For every $5 donated to VisionSpring, a low-income adult gets their eye prescription, a pair of glasses expected to last two years, and an estimated 120 percent increase from their initial income directly due to the glasses. This organization’s strategy zeroes in on the local: optometrists; female vision entrepreneurs as saleswomen; wholesale partnerships with government agencies, local hospitals and NGOs; and corporate social responsibility projects with large businesses. VisionSpring supports women, local business and helps create sustainable supply chains in the countries it works in.
Jordan Kassalow is the founder and visionary behind this organization that has already generated over $1.2 billion of economic impact. In 2019, he published his book “Dare to Matter,” in which he describes his journey. Starting as a mediocre student due to a rare eye disease, he had a post-graduation epiphany that people’s lives have meaning through their work to make the world better. While on a volunteer medical mission in the Yucatán Peninsula, Jordan gave an extremely nearsighted child a pair of glasses – and his sight.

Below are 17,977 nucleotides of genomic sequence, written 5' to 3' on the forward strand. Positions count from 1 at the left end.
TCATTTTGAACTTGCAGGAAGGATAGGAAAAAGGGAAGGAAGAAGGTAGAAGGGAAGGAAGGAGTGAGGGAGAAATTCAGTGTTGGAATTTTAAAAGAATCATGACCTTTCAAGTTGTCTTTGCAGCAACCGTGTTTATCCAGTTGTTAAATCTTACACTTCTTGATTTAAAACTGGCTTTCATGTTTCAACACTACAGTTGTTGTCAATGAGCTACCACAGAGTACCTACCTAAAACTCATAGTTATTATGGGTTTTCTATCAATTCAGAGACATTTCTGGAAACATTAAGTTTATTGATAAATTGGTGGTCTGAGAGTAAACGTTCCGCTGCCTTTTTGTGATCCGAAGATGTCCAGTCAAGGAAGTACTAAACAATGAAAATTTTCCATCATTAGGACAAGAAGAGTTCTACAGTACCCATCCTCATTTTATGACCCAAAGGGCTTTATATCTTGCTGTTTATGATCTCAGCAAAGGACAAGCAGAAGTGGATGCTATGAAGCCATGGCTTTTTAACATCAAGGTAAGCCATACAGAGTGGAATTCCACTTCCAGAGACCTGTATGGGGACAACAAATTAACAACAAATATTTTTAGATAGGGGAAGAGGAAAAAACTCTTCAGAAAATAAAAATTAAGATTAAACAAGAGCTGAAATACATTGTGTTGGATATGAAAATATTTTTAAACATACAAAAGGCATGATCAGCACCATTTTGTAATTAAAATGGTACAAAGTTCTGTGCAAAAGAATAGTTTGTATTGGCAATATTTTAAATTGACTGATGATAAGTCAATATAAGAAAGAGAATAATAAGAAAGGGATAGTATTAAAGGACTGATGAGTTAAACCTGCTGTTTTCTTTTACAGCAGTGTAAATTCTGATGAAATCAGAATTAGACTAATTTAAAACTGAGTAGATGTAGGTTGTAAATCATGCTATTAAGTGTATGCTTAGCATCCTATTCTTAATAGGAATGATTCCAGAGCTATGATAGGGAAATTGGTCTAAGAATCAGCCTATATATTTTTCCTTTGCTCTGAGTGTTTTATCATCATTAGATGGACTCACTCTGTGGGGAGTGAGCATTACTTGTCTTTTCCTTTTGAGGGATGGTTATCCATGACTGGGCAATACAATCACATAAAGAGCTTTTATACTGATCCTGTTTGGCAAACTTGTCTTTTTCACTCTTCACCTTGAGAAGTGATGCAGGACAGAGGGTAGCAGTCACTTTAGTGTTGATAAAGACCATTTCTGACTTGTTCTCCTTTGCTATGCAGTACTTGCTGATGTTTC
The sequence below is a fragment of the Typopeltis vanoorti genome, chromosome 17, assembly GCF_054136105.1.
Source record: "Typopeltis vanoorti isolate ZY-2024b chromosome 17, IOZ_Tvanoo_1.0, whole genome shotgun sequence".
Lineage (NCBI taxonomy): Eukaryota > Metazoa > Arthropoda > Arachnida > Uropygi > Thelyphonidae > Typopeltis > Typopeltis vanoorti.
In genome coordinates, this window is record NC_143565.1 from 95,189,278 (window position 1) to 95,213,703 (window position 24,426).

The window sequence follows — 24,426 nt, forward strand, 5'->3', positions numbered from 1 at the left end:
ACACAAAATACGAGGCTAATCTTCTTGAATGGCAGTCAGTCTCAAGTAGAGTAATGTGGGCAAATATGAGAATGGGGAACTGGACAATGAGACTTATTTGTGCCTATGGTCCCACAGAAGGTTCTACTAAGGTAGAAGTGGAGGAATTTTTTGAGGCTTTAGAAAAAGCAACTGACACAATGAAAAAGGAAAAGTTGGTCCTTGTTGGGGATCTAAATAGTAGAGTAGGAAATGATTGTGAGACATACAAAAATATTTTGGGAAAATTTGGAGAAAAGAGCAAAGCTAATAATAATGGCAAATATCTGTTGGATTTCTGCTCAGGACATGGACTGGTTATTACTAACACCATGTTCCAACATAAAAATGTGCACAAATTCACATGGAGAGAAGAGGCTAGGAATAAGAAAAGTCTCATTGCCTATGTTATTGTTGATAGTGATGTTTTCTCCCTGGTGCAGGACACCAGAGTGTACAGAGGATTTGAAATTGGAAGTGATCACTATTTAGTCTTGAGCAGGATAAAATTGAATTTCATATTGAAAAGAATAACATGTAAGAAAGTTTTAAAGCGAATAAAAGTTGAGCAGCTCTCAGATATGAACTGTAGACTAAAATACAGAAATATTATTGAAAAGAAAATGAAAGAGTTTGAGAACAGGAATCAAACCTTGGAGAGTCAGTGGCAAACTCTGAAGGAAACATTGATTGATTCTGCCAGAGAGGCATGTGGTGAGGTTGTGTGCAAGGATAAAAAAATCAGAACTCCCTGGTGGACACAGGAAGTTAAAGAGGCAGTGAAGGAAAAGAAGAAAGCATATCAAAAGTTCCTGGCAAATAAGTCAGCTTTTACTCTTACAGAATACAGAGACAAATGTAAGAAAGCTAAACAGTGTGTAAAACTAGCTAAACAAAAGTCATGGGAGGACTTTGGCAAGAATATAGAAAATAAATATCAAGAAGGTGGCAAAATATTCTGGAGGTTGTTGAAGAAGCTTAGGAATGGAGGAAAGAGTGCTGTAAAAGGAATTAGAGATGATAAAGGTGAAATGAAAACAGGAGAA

Seven years later, Dr. Kassalow founded what would become VisionSpring today, to return productivity and livelihoods to the 2.5 billion sight-impaired people in the world who lack glasses. From the beginning, the organization has sought to empower women in the communities where it works. The Borgen Project interviewed Dr. Kassalow about how VisionSpring supports women in its sight-focused mission.
When you first had people on the ground, how did you reach people – and specifically women – to let them know about the vision entrepreneur opportunity?
There are a few reasons why we select women. One was because there was a higher rate of unemployment or underemployment with women. So, they are a natural, existing workforce that was underutilized. That was the whole root of the idea, to create livelihoods for the women and sustain livelihoods for their customers. (Microcredit research) showed pretty clearly that when you gave women access to resources that a lot of virtuous things started happening in society: their fertility rates would go down, the health of their children would go up, their housing conditions would go up and so forth.